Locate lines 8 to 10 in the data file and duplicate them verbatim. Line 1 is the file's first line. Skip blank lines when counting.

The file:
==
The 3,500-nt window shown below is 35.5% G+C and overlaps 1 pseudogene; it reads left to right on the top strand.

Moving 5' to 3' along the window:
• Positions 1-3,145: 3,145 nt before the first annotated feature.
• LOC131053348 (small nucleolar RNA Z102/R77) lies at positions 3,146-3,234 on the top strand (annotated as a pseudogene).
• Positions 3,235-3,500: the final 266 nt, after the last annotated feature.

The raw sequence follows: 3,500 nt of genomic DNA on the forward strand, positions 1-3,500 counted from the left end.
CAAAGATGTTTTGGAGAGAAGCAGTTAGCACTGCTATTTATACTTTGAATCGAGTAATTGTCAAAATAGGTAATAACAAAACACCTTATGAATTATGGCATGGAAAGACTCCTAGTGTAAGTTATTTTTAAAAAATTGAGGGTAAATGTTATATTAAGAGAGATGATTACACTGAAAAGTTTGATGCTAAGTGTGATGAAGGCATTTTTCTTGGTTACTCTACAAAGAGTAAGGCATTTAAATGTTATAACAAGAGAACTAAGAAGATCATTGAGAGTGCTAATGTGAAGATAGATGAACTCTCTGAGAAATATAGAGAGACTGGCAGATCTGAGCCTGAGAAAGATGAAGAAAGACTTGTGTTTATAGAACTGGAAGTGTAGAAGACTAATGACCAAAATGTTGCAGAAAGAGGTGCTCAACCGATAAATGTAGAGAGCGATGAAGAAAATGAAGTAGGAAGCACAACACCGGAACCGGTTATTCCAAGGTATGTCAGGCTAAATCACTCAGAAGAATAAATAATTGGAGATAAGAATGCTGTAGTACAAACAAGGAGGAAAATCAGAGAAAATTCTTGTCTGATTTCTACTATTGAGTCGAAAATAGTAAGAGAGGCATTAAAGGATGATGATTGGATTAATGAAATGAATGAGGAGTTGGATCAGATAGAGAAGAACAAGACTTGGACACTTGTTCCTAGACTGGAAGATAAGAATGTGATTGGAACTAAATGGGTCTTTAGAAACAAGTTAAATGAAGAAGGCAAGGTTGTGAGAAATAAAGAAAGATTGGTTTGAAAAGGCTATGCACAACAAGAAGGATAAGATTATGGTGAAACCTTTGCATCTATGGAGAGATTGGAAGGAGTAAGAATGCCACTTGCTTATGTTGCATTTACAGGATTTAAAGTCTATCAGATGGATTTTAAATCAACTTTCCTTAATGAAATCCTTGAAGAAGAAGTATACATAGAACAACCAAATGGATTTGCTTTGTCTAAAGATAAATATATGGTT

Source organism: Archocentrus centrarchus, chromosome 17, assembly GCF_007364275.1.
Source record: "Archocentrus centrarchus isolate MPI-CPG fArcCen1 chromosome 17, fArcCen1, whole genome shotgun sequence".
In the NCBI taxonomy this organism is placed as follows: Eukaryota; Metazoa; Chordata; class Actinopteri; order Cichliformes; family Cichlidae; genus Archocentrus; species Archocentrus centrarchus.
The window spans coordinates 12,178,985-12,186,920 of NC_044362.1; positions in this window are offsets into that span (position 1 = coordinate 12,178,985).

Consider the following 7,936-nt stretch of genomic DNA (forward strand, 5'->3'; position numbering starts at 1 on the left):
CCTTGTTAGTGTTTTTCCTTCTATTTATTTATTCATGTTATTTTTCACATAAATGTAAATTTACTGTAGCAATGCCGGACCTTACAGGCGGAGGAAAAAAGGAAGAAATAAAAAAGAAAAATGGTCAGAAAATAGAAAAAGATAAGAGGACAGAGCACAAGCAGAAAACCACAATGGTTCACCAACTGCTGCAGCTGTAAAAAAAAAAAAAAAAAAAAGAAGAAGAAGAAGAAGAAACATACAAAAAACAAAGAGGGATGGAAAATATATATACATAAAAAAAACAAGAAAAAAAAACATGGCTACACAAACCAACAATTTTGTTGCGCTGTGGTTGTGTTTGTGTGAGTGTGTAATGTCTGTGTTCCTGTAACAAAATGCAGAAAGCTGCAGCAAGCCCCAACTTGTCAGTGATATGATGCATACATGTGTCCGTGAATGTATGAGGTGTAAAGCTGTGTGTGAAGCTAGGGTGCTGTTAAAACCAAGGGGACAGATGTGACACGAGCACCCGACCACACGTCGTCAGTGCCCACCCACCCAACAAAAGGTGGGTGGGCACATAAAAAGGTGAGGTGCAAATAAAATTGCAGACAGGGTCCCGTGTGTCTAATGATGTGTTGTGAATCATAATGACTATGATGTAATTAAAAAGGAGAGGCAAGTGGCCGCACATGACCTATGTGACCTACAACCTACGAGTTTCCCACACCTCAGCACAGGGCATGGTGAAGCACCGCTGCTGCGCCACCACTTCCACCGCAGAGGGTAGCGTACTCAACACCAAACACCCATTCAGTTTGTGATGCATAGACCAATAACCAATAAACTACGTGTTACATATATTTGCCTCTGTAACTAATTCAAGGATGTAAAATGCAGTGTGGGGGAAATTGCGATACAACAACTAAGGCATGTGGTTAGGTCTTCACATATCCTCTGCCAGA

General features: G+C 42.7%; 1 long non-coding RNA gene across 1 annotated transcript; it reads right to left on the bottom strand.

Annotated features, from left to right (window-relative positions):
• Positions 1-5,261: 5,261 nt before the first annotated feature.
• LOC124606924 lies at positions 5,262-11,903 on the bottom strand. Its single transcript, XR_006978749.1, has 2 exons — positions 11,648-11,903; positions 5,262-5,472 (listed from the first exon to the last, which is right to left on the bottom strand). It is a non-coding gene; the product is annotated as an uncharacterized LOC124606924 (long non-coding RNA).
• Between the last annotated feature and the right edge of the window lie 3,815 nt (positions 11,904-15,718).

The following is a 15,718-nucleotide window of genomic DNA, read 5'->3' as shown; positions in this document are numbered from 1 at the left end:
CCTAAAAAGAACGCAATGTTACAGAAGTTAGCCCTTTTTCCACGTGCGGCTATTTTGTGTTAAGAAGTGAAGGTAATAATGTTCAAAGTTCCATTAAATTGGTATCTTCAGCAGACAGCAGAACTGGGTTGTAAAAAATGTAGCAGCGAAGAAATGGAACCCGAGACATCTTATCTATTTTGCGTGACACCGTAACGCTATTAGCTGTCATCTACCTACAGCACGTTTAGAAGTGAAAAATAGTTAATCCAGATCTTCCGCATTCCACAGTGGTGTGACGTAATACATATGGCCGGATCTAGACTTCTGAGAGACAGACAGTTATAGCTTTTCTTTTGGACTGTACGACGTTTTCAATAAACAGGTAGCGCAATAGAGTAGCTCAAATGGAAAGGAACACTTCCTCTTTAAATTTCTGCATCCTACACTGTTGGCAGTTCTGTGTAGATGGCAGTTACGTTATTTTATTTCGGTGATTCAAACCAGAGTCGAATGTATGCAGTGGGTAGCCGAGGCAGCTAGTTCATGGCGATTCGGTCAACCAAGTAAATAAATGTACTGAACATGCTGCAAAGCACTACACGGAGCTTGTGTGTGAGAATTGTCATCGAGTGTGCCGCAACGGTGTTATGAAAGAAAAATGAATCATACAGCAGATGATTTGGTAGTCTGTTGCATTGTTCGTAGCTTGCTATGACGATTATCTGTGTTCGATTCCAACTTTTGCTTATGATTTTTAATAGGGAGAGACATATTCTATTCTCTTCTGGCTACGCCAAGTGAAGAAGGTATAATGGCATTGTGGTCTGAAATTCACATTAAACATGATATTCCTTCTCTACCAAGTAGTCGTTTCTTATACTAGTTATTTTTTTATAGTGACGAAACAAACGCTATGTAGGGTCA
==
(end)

Source organism: Archocentrus centrarchus, chromosome 17, assembly GCF_007364275.1.
Source record: "Archocentrus centrarchus isolate MPI-CPG fArcCen1 chromosome 17, fArcCen1, whole genome shotgun sequence".
In the NCBI taxonomy this organism is placed as follows: Eukaryota; Metazoa; Chordata; class Actinopteri; order Cichliformes; family Cichlidae; genus Archocentrus; species Archocentrus centrarchus.